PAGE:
ART 205 Art in the Non-Western World BIO 118 Environmental Biology BUS/HIS 244 Food in the Global Community CLA/PHI 154 Sources of Great Western Ideas CLA/HIS/ Self and Society in Ancient Greece PHI 157 and Rome c ECO 120 Macroeconomics c ENG 112 Classical Literature c ENG 113 Introduction to Drama c ENG 114 Introduction to Poetry c ENG 115 The Short Story c ENG/SPN 140 Miracles and Massacres c ENG 218 Medieval Literature c ENG 262 Resonant Voices c ENG 265 Literature and the Environment c FRE 151 Elementary French I c FRE 152 Elementary French II c FRE 201 Intermediate French I c FRE 202 Intermediate French II c HIS 100 Europe to 1715 c HIS 102 Europe since 1715 c HIS 114 Themes in European History (1450-1815) c HIS 115 Themes in European History (1815-1970) c HIS/CLA 122 The Glory That Was Greece: The Grandeur That Was Rome c HIS 152 Contemporary International Problems c HIS/CLA/ Self and Society in Ancient Greece PHI 157 and Rome c HIS 202 The Non-Western World c HIS 210 Modern Sub-Saharan Africa c c c c c

The list of courses above is subject to revision.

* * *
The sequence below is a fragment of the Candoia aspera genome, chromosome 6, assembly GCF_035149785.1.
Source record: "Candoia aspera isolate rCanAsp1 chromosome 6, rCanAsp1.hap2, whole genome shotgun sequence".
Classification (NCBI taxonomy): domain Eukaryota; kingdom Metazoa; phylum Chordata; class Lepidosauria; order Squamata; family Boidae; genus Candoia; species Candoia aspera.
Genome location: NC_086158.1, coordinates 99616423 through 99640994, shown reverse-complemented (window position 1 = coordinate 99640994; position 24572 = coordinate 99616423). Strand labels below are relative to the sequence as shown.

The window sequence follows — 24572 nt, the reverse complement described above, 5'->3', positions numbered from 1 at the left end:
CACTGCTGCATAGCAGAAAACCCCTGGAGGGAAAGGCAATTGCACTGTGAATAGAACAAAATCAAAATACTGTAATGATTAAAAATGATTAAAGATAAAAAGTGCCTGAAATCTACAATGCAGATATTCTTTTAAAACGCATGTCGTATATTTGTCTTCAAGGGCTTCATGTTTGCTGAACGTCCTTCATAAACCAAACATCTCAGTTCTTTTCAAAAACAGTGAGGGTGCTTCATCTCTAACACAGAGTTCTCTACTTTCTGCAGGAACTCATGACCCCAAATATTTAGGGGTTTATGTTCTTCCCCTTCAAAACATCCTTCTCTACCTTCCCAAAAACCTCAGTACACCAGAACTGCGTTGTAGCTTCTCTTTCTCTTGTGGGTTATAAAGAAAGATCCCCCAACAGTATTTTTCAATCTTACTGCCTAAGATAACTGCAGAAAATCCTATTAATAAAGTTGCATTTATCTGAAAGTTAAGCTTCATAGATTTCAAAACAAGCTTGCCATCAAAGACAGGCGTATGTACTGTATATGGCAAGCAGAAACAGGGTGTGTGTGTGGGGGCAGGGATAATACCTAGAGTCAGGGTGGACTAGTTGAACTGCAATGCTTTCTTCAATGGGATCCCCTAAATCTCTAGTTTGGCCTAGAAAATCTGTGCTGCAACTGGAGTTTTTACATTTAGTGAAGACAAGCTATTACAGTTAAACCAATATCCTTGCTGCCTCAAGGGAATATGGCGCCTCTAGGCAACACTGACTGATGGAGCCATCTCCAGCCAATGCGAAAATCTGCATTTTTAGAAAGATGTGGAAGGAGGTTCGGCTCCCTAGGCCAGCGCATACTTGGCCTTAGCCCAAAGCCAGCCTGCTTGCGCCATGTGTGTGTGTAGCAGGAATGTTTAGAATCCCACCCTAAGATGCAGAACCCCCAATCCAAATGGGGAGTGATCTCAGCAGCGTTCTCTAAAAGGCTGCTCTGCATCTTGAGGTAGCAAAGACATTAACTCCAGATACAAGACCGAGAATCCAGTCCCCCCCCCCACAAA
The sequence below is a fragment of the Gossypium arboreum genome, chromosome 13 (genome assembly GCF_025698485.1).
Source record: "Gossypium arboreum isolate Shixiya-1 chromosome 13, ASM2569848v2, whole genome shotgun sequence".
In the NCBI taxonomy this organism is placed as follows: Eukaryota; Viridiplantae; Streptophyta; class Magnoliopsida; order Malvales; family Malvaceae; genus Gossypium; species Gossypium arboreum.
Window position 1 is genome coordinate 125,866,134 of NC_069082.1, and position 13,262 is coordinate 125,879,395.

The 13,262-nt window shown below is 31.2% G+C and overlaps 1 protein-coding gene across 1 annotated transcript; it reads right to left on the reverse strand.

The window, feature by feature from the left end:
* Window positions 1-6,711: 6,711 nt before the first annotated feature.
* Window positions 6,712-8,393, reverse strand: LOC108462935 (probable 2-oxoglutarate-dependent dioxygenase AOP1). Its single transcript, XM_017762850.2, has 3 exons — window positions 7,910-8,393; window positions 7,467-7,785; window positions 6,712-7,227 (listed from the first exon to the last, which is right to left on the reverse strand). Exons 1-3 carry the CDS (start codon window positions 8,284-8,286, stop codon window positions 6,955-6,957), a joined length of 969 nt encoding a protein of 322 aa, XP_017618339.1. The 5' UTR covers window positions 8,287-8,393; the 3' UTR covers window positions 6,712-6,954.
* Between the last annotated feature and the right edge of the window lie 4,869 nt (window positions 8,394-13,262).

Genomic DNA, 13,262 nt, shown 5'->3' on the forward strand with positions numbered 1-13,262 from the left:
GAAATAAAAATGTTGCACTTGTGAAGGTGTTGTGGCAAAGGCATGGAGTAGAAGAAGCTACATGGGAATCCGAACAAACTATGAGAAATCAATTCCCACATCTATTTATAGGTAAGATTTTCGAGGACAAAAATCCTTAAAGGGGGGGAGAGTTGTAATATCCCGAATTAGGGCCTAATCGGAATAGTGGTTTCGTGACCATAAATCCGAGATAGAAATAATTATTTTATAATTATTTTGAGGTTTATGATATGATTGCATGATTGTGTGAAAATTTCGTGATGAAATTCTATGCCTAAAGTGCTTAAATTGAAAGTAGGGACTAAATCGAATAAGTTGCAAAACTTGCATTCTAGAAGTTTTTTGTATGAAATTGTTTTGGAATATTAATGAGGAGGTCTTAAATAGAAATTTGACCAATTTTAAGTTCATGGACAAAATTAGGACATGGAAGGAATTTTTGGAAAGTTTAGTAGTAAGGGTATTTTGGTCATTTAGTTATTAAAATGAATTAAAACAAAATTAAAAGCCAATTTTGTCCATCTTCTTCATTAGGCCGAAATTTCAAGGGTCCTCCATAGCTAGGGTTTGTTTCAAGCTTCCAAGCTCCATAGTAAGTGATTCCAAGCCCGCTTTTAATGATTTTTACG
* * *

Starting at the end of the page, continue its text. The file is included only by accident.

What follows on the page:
3

|

c c c c c c c c c

HIS 220 HIS 224 HIS 225 HIS 232 HIS/BUS 244 HIS 250 HIS 251 HIS 255 HIS 261

East Asia South and Southeast Asia The Making of the Modern Middle East Modern Russia Food in the Global Community Latin America Caribbean History A History of Southern Africa England From the Roman Conquest

to the Glorious Revolution c HIS 266 England Since 1688 c HIS 267 History of Ireland c ITL 151 Elementary Italian I c ITL 152 Elementary Italian II c ITL 201 Intermediate Italian I c ITL 202 Intermediate Italian II c PHI/CLA 154 Sources of Great Western Ideas c PHI/CLA/ Self and Society in Ancient Greece HIS 157 and Rome c PHI 196 The Ancient World c PHI 260 An Inquiry Into Cross-Cultural Guides for Living c PHI 345 Social and Political Philosophy c PHI 362 Environmental Ethics c RS 154 Issues of War c RS 168 The Sacred Quest – A Study of World Religions c RS 174 Social Justice and Human Development c RS 202 Islam c RS 205 Religion and Ecology c RS 206 Religions of Abraham c RS 221 Khatib Course c RS 370 Liberation Theology c RUS 151 Elementary Russian I c RUS 152 Elementary Russian II c SCI 165 Energy and the Environment c SOC 315 Globalization: Understanding Our Interconnected World c SPC 205 Intercultural Communication

c SPN/ENG 140 Miracles and Massacres c SPN 151 Elementary Spanish I c SPN 152 Elementary Spanish II c SPN 201 Intermediate Spanish I c SPN 202 Intermediate Spanish II c SPN 221 Advanced Grammar c SPN 222 Advanced Composition and Conversation c SPN 223 Conversation

c SPN c SPN c SPN c SPN c SPN c SPN c SPN

233 234 260 261 262 263 350

Civilization and Culture of Spain Civilization and Culture of Latin America Introduction to Hispanic Literature Survey of Spanish Literature I Survey of Spanish Literature II Survey of Latin American Literature Hispanic Women Writers

SELF AND SOCIETY